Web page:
After two years, anti-CAA protests return to northeast

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The AASU is one of the constituents of the NESO, an apex students’ body of eight organisations in the northeastern region…reports Asian Lite News

The anti-CAA (Citizenship Amendment Act) agitations returned to the northeastern region after two years with the influential North East Students’ Organisations (NESO) staging protests across the capitals of northeastern states on Wednesday in support of various demands including scrapping of the contentious law.

In Assam, a protest meeting was held by the All Assam Students Union (AASU) against the CAA.

The AASU is one of the constituents of the NESO, an apex students’ body of eight organisations in the northeastern region. NESO Advisor and AASU leader Samujjal Bhattacharya said that NESO staged peaceful protests at all the state capitals.

The protest is also pertaining to issues related to floods, influx of migrants, complete scrapping of the Armed Forces Special Powers Act, providing constitutional safeguards to the indigenous communities, the imposition of Inner Line Permit (ILP) to protect the indigenous people in all northeastern states and implementation of the Clause 6 of the Assam Accord, 1985.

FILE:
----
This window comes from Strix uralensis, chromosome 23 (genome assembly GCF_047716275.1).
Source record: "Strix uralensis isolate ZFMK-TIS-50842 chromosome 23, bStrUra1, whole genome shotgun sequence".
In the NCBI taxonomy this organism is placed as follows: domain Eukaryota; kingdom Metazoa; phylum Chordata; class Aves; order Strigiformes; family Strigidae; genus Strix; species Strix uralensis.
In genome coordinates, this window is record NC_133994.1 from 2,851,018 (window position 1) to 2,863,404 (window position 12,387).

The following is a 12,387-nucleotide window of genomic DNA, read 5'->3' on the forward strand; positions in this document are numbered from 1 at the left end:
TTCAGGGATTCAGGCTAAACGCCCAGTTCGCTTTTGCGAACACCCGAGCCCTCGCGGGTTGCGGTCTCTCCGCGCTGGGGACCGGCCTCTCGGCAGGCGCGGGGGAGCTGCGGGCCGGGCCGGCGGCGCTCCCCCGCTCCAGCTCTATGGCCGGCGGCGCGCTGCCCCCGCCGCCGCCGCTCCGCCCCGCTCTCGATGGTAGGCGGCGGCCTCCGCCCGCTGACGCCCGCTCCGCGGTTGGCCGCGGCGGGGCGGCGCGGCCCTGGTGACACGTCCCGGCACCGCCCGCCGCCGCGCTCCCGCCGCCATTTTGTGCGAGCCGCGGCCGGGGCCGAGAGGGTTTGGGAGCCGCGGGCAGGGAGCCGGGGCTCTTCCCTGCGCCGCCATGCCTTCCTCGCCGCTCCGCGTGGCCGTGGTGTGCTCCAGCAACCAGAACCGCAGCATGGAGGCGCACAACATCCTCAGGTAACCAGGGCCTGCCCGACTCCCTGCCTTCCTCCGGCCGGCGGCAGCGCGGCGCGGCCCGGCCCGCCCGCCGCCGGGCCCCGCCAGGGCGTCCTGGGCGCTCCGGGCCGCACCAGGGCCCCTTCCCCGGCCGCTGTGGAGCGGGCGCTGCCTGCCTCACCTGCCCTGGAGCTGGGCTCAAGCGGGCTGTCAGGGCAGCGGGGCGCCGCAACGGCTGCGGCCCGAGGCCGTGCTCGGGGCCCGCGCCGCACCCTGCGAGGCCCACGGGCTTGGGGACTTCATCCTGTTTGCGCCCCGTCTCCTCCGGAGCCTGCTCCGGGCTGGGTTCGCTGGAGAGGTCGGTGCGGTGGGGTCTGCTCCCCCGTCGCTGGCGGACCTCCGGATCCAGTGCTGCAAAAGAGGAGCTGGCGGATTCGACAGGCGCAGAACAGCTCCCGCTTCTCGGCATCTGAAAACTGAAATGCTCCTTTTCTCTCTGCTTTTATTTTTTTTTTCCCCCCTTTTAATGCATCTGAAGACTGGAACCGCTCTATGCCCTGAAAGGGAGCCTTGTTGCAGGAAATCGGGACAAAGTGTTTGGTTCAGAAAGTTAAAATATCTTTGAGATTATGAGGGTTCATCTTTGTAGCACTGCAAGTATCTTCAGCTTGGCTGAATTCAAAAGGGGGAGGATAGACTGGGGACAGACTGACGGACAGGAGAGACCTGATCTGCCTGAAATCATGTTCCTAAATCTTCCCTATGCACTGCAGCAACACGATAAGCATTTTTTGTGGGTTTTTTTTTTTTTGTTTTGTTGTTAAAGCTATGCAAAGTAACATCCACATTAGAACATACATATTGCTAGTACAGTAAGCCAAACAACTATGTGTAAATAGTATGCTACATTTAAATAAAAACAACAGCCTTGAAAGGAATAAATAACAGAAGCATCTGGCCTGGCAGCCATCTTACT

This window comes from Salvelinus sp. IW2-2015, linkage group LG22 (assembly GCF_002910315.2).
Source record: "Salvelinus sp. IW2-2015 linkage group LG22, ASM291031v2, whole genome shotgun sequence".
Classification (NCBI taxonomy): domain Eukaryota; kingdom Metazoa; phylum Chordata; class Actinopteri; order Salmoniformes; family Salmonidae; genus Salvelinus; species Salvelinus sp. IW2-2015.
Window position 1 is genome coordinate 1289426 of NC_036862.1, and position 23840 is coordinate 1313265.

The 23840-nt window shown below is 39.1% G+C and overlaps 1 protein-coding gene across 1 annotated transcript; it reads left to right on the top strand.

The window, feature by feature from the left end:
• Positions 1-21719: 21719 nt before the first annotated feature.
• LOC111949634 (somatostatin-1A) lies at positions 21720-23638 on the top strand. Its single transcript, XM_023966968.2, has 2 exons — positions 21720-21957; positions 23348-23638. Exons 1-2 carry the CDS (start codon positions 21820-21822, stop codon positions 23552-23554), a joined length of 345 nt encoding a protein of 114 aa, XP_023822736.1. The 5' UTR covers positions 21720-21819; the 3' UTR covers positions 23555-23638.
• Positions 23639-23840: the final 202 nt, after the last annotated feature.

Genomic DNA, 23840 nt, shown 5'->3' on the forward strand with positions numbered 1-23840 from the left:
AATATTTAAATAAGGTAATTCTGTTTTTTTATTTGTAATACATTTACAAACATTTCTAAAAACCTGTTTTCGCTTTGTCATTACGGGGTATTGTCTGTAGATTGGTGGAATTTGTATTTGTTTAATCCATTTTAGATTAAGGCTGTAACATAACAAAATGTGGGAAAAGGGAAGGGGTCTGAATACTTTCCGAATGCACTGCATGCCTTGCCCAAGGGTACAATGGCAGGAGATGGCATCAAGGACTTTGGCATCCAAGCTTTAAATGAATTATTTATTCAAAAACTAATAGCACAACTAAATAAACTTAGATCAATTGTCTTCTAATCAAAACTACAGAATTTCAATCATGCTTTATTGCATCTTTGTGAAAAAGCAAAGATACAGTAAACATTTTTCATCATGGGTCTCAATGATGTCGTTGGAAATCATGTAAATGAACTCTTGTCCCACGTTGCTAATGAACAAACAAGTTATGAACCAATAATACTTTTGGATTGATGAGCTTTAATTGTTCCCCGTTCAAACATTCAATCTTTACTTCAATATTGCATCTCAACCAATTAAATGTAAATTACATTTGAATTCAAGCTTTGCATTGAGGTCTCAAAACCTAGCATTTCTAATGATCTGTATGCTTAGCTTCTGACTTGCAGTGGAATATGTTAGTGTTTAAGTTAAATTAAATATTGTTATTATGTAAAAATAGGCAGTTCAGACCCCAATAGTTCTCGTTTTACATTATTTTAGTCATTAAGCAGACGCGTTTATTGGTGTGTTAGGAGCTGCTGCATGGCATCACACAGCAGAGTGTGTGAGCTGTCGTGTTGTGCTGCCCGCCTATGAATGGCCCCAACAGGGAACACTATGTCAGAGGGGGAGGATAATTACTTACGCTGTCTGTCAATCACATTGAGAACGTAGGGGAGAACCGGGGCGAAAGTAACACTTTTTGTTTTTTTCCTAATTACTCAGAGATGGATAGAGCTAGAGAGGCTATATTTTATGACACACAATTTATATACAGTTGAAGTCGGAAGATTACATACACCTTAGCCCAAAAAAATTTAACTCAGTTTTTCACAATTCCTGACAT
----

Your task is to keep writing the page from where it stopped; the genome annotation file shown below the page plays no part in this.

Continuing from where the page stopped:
The anti CAA protests had first started in Assam, parts of West Bengal and other northeastern states in 2019 and continued for some time till 2020 before the outbreak of Covid-19 pandemic.

At least five persons were killed in the protests against the CAA in Assam, which also witnessed large-scale violence and imposition of curfew for several days.

Besides the NESO, AASU, various tribal organisations, political parties including Congress and Left parties have strongly opposed the CAA.

The CAA seeks to grant Indian citizenship to non-Muslims minorities — Hindus, Sikhs, Buddhists, Jains, Parsis and Christians, who have migrated from Bangladesh, Pakistan and Afghanistan till December 31, 2014, after facing faith-based persecution.

Earlier, Union Home Minister Amit Shah said that the Citizenship Amendment Act (CAA) will be implemented after the COVID-19 precaution dose vaccination programme is completed.

The Citizenship (Amendment) Act, 2019 which was passed by the Parliament of India on December 11, 2019, but is yet to be implemented, aims to grant citizenship to those members of the Hindu, Sikh, Buddhist, Jain, Parsi and Christian communities who faced persecution in Afghanistan, Bangladesh and Pakistan.

Shah said this while giving assurance to West Bengal Leader of Opposition Suvendu Adhikari, who met the Home Minister in Parliament.

After the meeting, Adhikari said the Home Minister has conveyed to him that the work on implementing CAA will be speeded up immediately after the third dose of Covid vaccination is received by everyone.

Adhikari urged Home Minister to implement the citizenship law at the earliest.

CAA seeks to grant Indian citizenship to persecuted minorities from Hindu, Sikh, Jain, Buddhist, Parsi and Christian communities from Pakistan, Bangladesh and Afghanistan who had entered India on or before December 31, 2014. The Centre has said that citizenship to the eligible beneficiaries of CAA will be given only after rules under the legislation are notified.

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